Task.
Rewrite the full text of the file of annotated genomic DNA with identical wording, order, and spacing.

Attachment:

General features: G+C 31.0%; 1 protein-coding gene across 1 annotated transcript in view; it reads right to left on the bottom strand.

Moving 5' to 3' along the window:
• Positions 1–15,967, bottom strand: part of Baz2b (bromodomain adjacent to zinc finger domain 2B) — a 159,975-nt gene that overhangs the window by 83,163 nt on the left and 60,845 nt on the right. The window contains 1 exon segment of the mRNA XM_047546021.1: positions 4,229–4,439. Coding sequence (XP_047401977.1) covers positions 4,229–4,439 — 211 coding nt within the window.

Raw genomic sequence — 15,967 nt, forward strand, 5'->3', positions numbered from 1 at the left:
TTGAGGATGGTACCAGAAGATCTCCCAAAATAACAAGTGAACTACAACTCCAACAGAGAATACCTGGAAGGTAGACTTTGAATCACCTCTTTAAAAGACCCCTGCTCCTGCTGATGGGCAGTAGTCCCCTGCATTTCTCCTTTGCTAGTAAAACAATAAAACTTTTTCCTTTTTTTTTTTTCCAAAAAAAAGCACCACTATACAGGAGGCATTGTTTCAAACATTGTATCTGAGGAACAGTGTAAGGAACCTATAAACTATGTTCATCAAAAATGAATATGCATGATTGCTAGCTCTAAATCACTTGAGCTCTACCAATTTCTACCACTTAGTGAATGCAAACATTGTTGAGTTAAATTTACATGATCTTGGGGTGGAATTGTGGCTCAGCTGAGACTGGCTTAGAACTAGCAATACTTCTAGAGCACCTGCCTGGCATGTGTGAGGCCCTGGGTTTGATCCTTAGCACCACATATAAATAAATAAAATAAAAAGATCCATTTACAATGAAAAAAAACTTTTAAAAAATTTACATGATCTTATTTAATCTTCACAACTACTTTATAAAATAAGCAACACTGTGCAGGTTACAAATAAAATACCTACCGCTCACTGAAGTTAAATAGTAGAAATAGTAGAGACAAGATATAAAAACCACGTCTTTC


General features: G+C 31.0%; 1 protein-coding gene across 1 annotated transcript in view; it reads right to left on the bottom strand.

Moving 5' to 3' along the window:
• Positions 1–15,967, bottom strand: part of Baz2b (bromodomain adjacent to zinc finger domain 2B) — a 159,975-nt gene that overhangs the window by 83,163 nt on the left and 60,845 nt on the right. The window contains 1 exon segment of the mRNA XM_047546021.1: positions 4,229–4,439. Coding sequence (XP_047401977.1) covers positions 4,229–4,439 — 211 coding nt within the window.

Raw genomic sequence — 15,967 nt, forward strand, 5'->3', positions numbered from 1 at the left:
TTGAGGATGGTACCAGAAGATCTCCCAAAATAACAAGTGAACTACAACTCCAACAGAGAATACCTGGAAGGTAGACTTTGAATCACCTCTTTAAAAGACCCCTGCTCCTGCTGATGGGCAGTAGTCCCCTGCATTTCTCCTTTGCTAGTAAAACAATAAAACTTTTTCCTTTTTTTTTTTTCCAAAAAAAAGCACCACTATACAGGAGGCATTGTTTCAAACATTGTATCTGAGGAACAGTGTAAGGAACCTATAAACTATGTTCATCAAAAATGAATATGCATGATTGCTAGCTCTAAATCACTTGAGCTCTACCAATTTCTACCACTTAGTGAATGCAAACATTGTTGAGTTAAATTTACATGATCTTGGGGTGGAATTGTGGCTCAGCTGAGACTGGCTTAGAACTAGCAATACTTCTAGAGCACCTGCCTGGCATGTGTGAGGCCCTGGGTTTGATCCTTAGCACCACATATAAATAAATAAAATAAAAAGATCCATTTACAATGAAAAAAAACTTTTAAAAAATTTACATGATCTTATTTAATCTTCACAACTACTTTATAAAATAAGCAACACTGTGCAGGTTACAAATAAAATACCTACCGCTCACTGAAGTTAAATAGTAGAAATAGTAGAGACAAGATATAAAAACCACGTCTTTC